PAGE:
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I was floored after reading the first two paragraphs of this article from The Tennessean. Apparently, some schools, under law, don\'t have to have school librarians.
\"At the Dodson Branch Elementary School in Jackson County, pupils can surf the World Wide Web but can\'t go to a school librarian to check out a library book.
The school does not have a full-fledged library, nor a librarian, and it\'s not alone. In Tennessee, elementary schools with fewer than 400 students are not required to hire librarians or acquire as many books for students.\"
\"State Sen. Charlotte Burks, D-Monterey, whose district includes the 180-student school, says that\'s unacceptable, when Gov. Don Sundquist is promoting a reading initiative.
\'\'The school has computers, but that\'s not the same as kids taking a book home with them,\'\' Burks said yesterday during a Senate Education Committee meeting.
\'\'In this state, I didn\'t know we had schools without libraries. If we\'re going to be concerned about reading, we need to make sure children have access to books.\'\'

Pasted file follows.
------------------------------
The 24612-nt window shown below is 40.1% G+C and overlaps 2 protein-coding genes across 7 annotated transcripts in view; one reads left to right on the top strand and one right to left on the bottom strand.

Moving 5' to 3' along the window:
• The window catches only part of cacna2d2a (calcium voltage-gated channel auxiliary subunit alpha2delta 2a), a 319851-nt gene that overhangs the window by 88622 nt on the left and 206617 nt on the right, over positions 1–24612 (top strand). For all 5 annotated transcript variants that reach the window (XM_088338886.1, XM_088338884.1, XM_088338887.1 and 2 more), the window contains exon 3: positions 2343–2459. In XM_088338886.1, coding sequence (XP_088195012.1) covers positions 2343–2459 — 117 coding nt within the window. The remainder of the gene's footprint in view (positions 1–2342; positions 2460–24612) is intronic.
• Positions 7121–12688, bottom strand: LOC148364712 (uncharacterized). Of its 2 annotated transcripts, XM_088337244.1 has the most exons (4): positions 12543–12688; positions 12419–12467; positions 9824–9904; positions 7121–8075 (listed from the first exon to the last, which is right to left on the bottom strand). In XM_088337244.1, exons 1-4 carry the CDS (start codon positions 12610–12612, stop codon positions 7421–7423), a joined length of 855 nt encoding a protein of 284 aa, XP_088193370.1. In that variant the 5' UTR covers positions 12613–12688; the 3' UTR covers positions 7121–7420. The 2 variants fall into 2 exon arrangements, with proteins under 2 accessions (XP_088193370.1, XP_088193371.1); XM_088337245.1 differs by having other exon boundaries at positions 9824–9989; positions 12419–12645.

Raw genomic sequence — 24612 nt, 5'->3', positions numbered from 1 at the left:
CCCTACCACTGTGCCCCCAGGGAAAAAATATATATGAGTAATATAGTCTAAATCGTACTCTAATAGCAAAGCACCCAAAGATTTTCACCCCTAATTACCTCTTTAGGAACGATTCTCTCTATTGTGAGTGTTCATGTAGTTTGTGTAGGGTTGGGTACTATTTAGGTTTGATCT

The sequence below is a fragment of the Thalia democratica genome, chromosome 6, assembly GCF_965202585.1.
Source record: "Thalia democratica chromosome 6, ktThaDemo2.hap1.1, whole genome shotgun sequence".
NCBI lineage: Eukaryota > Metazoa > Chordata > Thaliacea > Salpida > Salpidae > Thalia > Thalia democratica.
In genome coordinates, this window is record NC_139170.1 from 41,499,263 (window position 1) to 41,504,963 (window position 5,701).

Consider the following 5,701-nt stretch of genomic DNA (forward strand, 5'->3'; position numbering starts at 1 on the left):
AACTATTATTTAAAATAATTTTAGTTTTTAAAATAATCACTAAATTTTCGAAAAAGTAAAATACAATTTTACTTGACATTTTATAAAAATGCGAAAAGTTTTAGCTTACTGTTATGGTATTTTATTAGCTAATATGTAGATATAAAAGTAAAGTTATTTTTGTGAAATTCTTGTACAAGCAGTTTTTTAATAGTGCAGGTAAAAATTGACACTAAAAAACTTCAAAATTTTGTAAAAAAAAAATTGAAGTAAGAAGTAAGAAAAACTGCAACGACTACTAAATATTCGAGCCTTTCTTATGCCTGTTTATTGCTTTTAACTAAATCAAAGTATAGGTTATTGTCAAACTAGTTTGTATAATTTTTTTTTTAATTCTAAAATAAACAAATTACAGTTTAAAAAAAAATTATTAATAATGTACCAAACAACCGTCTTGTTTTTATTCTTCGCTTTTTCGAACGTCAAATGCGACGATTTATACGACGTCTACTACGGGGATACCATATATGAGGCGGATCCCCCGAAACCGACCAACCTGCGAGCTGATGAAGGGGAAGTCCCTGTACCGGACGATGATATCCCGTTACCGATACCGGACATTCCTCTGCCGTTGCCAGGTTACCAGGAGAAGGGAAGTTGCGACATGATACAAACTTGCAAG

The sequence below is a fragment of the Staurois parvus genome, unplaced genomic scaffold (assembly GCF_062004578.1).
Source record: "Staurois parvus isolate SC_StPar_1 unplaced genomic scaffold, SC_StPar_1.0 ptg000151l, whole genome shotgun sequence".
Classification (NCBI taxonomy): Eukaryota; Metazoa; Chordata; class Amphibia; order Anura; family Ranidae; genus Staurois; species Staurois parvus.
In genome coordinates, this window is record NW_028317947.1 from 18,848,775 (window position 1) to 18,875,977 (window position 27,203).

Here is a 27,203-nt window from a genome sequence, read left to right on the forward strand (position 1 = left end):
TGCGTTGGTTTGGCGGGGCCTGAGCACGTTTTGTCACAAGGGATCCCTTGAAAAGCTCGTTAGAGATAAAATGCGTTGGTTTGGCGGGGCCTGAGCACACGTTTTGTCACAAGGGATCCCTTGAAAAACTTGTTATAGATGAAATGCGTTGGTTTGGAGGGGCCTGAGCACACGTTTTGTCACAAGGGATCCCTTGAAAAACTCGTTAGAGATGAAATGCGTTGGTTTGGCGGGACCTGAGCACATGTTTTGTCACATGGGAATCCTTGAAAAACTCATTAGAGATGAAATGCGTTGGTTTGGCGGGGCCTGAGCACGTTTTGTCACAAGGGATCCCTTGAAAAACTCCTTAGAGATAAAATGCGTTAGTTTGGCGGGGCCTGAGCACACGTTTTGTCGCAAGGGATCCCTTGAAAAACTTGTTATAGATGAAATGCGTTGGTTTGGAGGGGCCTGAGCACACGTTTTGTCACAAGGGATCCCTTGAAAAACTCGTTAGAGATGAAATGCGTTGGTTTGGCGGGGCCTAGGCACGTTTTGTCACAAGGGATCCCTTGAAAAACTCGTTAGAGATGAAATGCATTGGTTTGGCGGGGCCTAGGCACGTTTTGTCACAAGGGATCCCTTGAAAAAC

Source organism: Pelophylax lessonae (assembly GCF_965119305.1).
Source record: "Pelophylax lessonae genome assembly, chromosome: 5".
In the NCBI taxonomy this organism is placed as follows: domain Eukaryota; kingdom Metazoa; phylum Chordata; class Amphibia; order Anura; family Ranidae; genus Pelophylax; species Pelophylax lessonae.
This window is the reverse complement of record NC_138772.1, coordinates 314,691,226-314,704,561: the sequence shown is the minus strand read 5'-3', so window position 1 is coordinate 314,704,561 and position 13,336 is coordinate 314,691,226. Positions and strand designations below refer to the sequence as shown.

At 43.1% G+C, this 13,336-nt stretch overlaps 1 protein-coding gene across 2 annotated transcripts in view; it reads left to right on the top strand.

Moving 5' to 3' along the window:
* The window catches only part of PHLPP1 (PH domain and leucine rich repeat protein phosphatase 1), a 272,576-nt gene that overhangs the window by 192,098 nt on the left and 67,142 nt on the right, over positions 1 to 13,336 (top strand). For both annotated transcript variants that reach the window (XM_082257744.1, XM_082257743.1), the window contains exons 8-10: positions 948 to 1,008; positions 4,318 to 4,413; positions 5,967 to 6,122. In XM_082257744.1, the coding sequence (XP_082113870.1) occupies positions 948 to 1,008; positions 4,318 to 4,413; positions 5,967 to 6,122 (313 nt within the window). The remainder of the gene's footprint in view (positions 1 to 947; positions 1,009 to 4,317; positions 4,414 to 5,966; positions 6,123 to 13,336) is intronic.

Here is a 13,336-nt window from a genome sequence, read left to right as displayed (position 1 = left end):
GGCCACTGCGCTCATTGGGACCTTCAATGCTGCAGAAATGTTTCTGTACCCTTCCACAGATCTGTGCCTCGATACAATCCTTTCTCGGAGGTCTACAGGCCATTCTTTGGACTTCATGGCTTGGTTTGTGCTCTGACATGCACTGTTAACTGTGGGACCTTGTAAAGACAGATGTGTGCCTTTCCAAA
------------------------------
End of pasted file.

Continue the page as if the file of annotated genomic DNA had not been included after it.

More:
\"County school systems rely largely on local funds, so they determine what resources are available and specify how they are allocated.\"
\"At the meeting, state Education Commissioner Vernon Coffey outlined the governor\'s proposal to promote reading and improve teacher quality.
\"He told Burks that several of the state\'s smallest schools do not have libraries.
\'\'That\'s just a shame,\'\' Burks said afterward. \'\'I told the people there I would help them with fund-raisers to buy books. But I think the state should provide resources for our children.\'\'
\"Almost three years ago, the K-8 school outside Cookeville, Tenn., in rural Jackson County expanded its building. For the first time, the school designated a room as a library.\"